Two men killed in light aircraft crash in Co Kildare

Wreckage of aircraft found at 4.30am after crash on Thursday

The scene of a light aircraft crash in Belan, outside Athy, Co Kildare on Friday in which two men died.

The scene of a light aircraft crash in Belan, outside Athy, Co Kildare on Friday in which two men died.

 

Two men have been killed in light aircraft crash in Co Kildare.

A Garda statement said the crash happened at Belan, Moone, Athy on Thursday evening.

“A search was carried out by gardaí and with the assistance of Irish Coast Guard helicopter rescue 116,” the statement said.

“The aircraft was located this morning Friday, 14th June, 2019 at 4.30am”.

It said the two men one aged 70 and the other in his late 50s were fatally injured in the crash and their bodies were taken to the mortuary in Naas General Hospital.

“The Air Accident Investigation unit are currently at scene and the Irish Aviation Authority have been notified”, the Garda statement added.

Gardai at the scene of a light aircraft crash in Co Kildare.
Gardai at the scene of a light aircraft crash in Co Kildare.

The chief inspector of the Air Accident Investigation Unit, Jurgen White is hoping to have a preliminary report within 30 days into the incident.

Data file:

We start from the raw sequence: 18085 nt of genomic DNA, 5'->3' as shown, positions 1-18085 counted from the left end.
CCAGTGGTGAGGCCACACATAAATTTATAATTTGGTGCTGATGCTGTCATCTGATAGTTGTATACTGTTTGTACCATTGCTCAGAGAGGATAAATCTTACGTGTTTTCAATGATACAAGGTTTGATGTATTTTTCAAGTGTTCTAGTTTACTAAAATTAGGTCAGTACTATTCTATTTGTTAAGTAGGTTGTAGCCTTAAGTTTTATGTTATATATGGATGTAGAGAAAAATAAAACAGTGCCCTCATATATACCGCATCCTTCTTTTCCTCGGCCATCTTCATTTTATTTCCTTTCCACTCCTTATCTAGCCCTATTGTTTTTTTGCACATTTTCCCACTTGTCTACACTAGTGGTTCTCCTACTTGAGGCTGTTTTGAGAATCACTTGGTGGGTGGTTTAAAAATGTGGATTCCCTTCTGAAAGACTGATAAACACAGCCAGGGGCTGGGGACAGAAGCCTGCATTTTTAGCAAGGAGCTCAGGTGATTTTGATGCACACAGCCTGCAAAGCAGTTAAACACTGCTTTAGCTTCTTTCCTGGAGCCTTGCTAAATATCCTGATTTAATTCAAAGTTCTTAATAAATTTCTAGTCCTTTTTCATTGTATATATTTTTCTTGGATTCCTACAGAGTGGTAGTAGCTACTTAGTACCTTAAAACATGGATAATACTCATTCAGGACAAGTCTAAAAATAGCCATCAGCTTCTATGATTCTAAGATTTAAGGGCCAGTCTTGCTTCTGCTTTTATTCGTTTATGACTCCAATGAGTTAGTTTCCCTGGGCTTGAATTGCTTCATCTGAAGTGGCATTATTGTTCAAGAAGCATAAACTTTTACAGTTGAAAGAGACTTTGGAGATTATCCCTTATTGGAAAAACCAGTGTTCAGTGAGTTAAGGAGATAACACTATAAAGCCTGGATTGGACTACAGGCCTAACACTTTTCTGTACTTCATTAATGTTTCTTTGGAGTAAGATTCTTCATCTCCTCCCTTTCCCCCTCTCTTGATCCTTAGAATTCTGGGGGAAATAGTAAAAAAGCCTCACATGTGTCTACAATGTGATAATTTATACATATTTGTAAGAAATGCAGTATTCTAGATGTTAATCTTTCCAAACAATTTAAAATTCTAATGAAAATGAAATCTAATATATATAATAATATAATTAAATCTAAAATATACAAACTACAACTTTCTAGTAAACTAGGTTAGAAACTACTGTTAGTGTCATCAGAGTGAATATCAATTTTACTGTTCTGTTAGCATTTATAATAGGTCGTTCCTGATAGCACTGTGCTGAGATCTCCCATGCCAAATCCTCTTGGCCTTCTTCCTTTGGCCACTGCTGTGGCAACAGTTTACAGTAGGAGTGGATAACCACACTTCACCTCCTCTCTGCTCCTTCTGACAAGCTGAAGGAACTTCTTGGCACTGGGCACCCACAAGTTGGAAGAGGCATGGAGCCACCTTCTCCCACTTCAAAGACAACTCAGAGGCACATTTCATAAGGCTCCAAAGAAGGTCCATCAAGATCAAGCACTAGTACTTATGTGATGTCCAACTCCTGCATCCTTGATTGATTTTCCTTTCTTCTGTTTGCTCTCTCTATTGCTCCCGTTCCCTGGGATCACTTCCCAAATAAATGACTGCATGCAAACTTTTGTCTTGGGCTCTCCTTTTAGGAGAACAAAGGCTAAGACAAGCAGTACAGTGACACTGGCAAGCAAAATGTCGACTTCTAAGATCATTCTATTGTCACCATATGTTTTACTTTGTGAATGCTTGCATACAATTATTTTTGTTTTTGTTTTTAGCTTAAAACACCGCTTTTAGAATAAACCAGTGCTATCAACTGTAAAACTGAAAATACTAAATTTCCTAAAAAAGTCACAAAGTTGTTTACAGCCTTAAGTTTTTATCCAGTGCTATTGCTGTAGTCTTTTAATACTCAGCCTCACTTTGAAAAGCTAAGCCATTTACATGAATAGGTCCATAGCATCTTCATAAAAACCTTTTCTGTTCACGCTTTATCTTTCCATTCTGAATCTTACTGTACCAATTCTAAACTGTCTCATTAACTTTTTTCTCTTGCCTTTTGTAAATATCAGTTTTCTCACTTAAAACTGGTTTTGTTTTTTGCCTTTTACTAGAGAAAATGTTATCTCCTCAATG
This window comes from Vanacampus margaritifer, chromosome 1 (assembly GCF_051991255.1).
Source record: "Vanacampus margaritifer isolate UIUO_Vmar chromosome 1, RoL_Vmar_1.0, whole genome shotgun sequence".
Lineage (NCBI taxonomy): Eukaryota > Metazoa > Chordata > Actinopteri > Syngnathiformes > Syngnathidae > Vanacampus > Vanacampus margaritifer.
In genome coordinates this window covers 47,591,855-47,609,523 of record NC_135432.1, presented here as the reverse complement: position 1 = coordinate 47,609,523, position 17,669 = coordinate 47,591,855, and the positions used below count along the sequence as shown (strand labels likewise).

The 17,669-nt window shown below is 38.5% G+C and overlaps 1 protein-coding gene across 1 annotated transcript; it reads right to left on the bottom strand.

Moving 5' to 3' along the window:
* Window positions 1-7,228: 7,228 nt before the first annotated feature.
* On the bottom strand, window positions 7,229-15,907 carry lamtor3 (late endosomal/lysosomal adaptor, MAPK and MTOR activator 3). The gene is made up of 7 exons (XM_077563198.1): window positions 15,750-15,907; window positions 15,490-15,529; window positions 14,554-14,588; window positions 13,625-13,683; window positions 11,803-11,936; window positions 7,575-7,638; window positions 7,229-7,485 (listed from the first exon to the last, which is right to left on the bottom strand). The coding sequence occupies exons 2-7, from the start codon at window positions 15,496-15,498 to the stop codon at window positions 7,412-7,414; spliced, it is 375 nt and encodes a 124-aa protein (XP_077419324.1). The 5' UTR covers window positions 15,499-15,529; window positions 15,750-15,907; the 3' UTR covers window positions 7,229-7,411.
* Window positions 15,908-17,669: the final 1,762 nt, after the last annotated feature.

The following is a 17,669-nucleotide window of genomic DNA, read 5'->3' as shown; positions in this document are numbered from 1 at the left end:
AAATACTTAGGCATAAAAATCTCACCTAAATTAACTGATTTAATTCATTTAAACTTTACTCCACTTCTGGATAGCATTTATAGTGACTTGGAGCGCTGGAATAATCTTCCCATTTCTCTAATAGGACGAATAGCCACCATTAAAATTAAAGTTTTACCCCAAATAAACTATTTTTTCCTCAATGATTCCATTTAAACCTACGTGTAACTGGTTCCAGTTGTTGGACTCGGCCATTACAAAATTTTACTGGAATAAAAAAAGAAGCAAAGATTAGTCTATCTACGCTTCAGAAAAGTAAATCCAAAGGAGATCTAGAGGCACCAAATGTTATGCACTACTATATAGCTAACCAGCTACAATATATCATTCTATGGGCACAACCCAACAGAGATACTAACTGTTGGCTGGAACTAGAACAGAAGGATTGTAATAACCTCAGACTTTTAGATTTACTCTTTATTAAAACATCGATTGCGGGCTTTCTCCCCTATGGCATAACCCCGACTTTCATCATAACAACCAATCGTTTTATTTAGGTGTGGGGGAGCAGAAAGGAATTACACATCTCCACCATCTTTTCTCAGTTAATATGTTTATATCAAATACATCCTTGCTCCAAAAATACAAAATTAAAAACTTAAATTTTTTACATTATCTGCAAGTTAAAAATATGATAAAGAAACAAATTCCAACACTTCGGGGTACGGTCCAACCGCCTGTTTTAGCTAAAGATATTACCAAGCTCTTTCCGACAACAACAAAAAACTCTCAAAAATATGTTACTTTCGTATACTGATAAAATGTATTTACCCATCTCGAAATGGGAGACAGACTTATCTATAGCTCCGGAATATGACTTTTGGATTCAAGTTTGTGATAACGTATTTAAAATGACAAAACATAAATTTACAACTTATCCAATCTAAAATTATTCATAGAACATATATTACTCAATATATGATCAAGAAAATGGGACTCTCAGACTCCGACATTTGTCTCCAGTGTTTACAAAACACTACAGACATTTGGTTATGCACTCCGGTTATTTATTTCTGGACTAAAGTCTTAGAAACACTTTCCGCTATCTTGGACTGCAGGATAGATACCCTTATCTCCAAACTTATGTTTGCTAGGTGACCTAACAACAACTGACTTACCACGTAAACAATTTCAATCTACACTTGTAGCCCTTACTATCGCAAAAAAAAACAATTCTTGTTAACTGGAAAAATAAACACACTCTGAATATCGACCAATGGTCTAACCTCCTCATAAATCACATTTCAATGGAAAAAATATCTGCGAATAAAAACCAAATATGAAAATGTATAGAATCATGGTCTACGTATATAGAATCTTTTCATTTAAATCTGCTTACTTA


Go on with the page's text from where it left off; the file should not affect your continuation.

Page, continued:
He told RTÉ radio’s News at One that at 3am on Friday he received a call from gardaí to say an aircraft had not returned to its base in Kilrush airfield in Co Kildare.

An emergency response was immediately initiated involving numerous agencies including the gardaí, rescue helicopter R116 and the aviation authority which played back radar tapes to determine the last known position of the aircraft.

Once that position was identified it led gardaí to discover the crash site.

Two inspectors of the Air Accident Investigation Unit are at present at the scene recording information from the aircraft and conducting a full investigation of the site, said Mr White.

It is hoped that the wreckage will be removed today and transported to Gormanstown, Co Meath for a detailed examination.

The aircraft, which was registered in the UK, was based in Kilrush, which is not an unusual situation according to Mr White. “It’s not unusual for UK or US registered aircraft to be flying around Ireland,” he said.

The aircraft was on a training flight when the incident occurred, he said. It was only when families of the two men and the owner of the aircraft became concerned that the alert was activated.

He said he will keep an open mind as to the cause of the accident through the entire “long and detailed” process which will be “meticulous”.